Science has found a new, much more health-driven use for the handheld flash drive.
According to Gizmodo, UK-based scientists have created a USB stick that can measure the amount of HIV in a patient’s blood. The device was reportedly created at the Imperial College London, where scientists worked to develop the revolutionary product. The USB works by analyzing the HIV-1 levels — more specifically, the acidity — in a small drop of blood. Once the blood is extracted, the device creates an electrical signal that’s fed into a computer, tablet or phone.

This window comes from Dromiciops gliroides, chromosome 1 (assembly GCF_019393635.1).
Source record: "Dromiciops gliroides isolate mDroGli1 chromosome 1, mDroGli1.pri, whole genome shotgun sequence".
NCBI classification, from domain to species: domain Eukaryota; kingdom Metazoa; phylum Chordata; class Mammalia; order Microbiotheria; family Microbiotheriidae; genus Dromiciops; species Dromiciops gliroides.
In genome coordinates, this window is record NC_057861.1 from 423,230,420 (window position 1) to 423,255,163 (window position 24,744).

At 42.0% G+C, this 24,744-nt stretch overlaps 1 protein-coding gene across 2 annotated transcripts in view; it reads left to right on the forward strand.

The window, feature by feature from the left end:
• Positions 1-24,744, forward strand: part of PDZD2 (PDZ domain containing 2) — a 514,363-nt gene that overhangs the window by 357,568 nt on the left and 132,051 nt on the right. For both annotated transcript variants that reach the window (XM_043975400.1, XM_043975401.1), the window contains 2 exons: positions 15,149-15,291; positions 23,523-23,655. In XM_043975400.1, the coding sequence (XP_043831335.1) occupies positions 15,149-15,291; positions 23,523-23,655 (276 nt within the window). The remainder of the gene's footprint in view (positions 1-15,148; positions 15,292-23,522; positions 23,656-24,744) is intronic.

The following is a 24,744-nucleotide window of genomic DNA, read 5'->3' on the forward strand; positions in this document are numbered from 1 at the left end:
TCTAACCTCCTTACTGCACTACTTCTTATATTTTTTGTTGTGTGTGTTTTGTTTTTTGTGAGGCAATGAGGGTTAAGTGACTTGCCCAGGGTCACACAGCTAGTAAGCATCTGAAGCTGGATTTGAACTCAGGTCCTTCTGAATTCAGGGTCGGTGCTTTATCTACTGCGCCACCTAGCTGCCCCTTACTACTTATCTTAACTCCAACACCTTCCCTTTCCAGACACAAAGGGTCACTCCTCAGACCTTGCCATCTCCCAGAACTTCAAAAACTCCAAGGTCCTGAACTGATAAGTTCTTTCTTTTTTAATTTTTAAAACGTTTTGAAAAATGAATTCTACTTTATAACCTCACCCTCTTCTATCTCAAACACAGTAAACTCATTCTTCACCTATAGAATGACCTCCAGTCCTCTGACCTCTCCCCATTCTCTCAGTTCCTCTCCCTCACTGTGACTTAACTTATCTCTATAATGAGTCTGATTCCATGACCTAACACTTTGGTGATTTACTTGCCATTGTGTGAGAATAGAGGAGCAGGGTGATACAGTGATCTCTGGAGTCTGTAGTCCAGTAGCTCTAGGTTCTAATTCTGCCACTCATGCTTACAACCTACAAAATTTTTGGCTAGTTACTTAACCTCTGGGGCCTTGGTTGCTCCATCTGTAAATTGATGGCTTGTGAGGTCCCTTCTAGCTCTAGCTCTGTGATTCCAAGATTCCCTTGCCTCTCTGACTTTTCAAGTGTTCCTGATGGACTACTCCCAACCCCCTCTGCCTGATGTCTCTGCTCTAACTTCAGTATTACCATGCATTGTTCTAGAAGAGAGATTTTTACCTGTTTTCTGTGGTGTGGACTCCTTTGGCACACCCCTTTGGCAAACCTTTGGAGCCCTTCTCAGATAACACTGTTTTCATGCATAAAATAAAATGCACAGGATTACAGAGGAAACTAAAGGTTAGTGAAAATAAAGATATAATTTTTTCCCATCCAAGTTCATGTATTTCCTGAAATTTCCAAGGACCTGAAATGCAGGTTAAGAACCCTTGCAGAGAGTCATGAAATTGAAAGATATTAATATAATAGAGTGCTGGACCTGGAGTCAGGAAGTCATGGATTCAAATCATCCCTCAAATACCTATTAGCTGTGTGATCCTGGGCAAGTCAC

The results thus afar are impressive: The test, which can be completed in less than 30 minutes, showed a 95% accuracy rate. Current HIV tests can take up to three days. Though the device is still in its early stages, it could change the way in which the entire disease is detected and monitored.